It's a T5, not a T1, and you could be in a load of trouble.
I don't know why you changed your mind, and it's none of my business as you are not my client, but I do know that a lot of people use N12's when they have no intention to move in, and then find out the trouble they could be in and so they change their mind. In your case, the tenants agreed to move almost immediately after the notice was served, making your predicament especially dangerous.
If you are not going to move in, I would provide them with a letter, in their hand for speed, and then by registered mail, explaining to them your life-change that precipitated you having to withdraw the notice, and advising them that:
You are withdrawing the N12 notice
You will not be relying on the notice and will not be filing an application to the Board
Your a little dramatic and threatening for my taste / predicament dangerous good grief
tone down your drama
That if they wish to leave without notice, that you will grant them permission to do that by signing an N11 agreement, but with the understanding that they do not have to leave and that you will not be moving in.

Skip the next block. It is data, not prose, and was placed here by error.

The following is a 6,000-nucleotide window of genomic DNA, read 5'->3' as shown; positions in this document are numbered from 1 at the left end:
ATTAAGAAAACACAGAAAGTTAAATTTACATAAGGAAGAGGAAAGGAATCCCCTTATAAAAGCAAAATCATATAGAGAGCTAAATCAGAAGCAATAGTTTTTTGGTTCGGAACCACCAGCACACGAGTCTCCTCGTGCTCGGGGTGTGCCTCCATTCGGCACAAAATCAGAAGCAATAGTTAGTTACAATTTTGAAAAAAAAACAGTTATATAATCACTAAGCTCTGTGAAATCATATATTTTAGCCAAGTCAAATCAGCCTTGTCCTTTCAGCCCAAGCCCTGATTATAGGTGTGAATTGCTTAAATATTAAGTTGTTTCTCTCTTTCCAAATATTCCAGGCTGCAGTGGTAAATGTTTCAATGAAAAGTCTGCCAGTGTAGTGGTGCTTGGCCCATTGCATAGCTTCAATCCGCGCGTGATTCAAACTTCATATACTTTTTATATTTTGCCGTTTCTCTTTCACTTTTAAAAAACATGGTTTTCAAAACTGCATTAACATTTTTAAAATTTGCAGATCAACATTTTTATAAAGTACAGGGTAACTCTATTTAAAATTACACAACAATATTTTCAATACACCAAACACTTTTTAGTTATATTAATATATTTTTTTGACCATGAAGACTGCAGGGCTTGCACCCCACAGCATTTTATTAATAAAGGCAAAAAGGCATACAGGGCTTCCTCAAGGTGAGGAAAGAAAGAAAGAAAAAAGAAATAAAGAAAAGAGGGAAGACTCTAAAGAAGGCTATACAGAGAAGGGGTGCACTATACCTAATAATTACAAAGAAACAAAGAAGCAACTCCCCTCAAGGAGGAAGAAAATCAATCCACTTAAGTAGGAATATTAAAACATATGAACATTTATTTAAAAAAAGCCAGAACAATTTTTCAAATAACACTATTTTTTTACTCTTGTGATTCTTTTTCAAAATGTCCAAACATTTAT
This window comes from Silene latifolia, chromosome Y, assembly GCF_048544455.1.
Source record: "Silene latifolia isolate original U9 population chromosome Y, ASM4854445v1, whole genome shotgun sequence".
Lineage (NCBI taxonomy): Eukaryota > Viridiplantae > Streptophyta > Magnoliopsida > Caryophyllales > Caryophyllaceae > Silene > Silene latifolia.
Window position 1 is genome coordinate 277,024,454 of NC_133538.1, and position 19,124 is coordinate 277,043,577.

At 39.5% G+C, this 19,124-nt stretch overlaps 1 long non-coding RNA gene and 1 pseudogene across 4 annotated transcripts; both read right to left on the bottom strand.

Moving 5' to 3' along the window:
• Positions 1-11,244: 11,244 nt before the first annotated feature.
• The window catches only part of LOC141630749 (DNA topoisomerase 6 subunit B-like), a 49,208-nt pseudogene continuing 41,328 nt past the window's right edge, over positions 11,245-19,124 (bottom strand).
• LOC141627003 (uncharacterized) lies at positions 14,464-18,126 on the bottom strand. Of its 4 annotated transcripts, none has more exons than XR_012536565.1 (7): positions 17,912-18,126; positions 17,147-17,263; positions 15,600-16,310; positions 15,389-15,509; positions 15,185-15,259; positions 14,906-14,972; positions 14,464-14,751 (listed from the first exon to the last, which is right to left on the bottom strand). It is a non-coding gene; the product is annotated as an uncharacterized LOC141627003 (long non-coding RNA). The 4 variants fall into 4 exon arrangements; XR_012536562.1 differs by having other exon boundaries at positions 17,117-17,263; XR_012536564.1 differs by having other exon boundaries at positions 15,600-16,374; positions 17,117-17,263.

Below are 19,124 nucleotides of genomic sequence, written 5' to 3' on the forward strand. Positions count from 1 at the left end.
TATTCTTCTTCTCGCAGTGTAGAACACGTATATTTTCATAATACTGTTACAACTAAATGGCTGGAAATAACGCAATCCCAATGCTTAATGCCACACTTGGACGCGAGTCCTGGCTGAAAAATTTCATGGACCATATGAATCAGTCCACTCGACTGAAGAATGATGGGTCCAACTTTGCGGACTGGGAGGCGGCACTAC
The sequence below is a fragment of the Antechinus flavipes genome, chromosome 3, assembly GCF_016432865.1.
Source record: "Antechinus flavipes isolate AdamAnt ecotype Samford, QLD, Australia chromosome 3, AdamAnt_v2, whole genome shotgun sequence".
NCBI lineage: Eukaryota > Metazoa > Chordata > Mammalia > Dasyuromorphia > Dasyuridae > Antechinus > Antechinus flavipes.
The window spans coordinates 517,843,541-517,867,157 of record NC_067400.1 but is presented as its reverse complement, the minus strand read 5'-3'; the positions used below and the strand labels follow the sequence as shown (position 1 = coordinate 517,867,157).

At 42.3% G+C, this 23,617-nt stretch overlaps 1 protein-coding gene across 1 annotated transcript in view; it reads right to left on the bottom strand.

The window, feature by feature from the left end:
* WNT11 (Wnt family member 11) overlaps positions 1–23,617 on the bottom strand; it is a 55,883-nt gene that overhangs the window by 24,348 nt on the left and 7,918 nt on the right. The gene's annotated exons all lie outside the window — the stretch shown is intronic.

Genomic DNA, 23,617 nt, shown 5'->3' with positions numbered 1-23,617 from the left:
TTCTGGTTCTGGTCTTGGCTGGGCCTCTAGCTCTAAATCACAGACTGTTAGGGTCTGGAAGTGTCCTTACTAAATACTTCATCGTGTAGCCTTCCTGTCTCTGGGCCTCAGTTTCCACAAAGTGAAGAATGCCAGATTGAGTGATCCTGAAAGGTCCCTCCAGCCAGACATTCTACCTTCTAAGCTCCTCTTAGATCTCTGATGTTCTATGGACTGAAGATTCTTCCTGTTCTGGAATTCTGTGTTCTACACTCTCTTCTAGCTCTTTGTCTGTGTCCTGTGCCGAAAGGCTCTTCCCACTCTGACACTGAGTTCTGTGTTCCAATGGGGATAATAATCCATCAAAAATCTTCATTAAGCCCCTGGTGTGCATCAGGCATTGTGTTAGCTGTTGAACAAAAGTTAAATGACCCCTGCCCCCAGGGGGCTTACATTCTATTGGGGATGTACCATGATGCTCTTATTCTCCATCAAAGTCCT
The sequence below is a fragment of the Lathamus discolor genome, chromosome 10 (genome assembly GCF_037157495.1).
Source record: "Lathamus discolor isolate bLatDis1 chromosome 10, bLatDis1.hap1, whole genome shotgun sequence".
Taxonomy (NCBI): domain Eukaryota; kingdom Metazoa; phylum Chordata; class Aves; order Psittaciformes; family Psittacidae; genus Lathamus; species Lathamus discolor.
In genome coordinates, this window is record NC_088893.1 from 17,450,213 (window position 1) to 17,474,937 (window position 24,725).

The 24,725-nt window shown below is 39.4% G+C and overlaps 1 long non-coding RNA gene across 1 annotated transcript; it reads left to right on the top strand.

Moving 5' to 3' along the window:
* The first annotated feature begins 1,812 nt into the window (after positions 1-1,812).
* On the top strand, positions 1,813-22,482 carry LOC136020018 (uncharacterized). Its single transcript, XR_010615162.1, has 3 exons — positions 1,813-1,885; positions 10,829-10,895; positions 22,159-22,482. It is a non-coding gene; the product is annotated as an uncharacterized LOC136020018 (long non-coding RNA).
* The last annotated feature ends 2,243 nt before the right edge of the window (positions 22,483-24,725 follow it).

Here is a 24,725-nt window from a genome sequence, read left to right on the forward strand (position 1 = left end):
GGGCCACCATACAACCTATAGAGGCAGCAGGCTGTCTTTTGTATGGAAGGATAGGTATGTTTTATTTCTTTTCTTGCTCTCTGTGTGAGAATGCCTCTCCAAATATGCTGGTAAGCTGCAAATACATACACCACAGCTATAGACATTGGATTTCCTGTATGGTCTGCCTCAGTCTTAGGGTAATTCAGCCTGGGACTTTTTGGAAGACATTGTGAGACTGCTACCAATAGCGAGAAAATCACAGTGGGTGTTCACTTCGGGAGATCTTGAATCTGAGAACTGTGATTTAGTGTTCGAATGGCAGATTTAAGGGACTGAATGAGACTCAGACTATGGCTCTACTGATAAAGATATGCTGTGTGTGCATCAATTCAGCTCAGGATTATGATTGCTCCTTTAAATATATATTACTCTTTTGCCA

Offering to pay any costs they have had by your change of heart (hopefully nothing to this point).
If your reason is phony, and if the notice was crap, it may not save you, but if you legitimately had a change of circumstances, income, job loss, job gain, birth in family, death in family, change in financial situation etc., then you should be protected from a claim by the tenants.
I FIND YOUR RESPONSE A LITTLE DRAMATIC AND PRO TENANTS
predicament dangerous phoney
he filed the notice in good faith and yes things change
he just need to send a note by registered letter and one delivered in the mailbox to cover himself
no offer of money good grief
dont mention any reason